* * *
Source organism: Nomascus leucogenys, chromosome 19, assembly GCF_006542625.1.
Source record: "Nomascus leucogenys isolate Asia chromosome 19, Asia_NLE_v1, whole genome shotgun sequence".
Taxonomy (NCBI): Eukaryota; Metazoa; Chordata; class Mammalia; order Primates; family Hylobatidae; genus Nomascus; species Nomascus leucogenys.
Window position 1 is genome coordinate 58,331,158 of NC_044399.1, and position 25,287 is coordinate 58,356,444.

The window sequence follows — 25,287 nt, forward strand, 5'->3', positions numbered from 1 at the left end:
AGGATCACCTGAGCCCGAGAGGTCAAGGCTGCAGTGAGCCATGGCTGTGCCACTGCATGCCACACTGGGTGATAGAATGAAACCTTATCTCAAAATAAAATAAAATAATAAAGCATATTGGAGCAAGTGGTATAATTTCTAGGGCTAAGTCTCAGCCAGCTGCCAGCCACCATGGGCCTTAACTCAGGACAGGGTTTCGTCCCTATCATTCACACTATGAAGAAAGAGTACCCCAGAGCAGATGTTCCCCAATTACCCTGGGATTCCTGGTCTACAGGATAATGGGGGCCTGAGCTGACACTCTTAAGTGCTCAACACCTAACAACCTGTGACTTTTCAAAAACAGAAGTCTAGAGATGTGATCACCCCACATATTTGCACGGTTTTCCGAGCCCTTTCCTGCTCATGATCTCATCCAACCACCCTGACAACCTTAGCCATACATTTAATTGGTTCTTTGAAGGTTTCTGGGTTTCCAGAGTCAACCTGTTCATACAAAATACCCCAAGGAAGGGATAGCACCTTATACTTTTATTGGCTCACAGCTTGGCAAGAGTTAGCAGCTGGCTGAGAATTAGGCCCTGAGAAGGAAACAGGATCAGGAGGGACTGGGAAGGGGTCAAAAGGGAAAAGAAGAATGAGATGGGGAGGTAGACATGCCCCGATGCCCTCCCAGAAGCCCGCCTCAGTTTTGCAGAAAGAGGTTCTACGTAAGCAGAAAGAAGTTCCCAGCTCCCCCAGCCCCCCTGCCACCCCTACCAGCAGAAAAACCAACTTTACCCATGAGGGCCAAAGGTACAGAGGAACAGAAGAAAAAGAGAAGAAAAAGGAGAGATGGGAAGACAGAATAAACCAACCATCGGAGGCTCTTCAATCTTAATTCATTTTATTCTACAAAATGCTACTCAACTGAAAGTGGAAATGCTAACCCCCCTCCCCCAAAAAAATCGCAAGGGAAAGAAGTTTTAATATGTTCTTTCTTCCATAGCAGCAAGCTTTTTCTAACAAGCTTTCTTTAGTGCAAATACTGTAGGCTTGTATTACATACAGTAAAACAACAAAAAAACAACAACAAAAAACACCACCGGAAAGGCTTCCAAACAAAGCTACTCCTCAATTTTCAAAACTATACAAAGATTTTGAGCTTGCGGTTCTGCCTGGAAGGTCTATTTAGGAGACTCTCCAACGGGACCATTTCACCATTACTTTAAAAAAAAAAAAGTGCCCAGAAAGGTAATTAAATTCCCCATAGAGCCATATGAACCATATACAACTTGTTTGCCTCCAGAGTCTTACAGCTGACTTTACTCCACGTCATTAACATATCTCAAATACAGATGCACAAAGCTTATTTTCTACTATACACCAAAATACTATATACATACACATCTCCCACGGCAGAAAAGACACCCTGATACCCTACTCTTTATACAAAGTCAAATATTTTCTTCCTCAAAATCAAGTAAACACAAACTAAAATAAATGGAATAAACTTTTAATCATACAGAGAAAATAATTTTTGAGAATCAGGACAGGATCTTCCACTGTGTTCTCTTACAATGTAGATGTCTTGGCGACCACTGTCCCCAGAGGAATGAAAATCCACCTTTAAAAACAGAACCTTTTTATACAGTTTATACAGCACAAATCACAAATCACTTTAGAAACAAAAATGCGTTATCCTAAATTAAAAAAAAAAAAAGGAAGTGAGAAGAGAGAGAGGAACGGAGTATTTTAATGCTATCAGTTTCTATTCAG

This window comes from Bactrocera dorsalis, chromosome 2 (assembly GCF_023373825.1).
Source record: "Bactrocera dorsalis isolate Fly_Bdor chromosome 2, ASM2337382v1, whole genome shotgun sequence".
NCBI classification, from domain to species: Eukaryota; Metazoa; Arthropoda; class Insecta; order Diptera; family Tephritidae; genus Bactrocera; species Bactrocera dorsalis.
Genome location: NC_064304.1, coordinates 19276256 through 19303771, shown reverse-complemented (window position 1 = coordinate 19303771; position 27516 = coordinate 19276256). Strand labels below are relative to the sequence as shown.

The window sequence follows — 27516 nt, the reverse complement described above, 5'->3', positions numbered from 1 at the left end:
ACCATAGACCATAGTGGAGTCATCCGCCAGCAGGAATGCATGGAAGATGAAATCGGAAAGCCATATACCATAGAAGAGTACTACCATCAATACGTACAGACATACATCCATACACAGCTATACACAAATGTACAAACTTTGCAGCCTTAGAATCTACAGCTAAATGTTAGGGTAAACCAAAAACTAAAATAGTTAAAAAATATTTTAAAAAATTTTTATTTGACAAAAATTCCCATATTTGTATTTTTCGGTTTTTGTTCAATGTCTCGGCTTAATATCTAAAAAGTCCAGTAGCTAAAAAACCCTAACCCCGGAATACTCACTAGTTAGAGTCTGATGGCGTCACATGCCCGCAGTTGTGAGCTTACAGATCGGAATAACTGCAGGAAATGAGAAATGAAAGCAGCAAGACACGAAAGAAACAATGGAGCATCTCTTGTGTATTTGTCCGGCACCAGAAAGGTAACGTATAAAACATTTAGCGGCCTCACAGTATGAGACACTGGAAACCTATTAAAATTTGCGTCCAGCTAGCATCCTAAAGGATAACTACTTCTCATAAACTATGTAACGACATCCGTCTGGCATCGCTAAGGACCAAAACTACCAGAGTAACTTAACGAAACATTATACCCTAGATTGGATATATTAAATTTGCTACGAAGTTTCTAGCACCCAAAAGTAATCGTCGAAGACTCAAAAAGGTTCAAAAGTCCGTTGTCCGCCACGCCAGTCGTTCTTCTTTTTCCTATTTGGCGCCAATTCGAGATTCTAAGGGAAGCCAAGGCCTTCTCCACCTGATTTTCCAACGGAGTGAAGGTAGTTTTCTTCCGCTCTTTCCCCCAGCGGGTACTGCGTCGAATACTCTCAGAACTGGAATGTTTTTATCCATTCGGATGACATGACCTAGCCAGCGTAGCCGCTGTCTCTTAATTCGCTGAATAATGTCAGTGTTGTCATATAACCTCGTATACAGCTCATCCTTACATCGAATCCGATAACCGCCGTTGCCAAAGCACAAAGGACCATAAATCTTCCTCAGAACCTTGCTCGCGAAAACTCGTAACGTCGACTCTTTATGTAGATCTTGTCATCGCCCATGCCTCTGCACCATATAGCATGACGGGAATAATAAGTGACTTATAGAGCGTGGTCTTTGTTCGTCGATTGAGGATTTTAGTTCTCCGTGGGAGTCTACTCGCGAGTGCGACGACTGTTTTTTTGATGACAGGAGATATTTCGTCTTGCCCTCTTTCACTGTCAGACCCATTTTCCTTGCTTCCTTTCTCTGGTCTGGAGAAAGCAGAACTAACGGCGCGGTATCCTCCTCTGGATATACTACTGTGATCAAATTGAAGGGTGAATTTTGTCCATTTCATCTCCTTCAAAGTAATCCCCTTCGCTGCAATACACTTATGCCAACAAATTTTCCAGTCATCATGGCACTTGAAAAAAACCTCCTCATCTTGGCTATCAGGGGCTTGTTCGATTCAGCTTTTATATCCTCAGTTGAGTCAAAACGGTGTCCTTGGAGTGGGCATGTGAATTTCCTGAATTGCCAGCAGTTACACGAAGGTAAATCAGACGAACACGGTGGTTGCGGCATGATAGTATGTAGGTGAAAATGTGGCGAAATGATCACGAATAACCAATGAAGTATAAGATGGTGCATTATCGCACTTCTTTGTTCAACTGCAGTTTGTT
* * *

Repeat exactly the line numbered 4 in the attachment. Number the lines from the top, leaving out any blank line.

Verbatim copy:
Window position 1 is genome coordinate 58,331,158 of NC_044399.1, and position 25,287 is coordinate 58,356,444.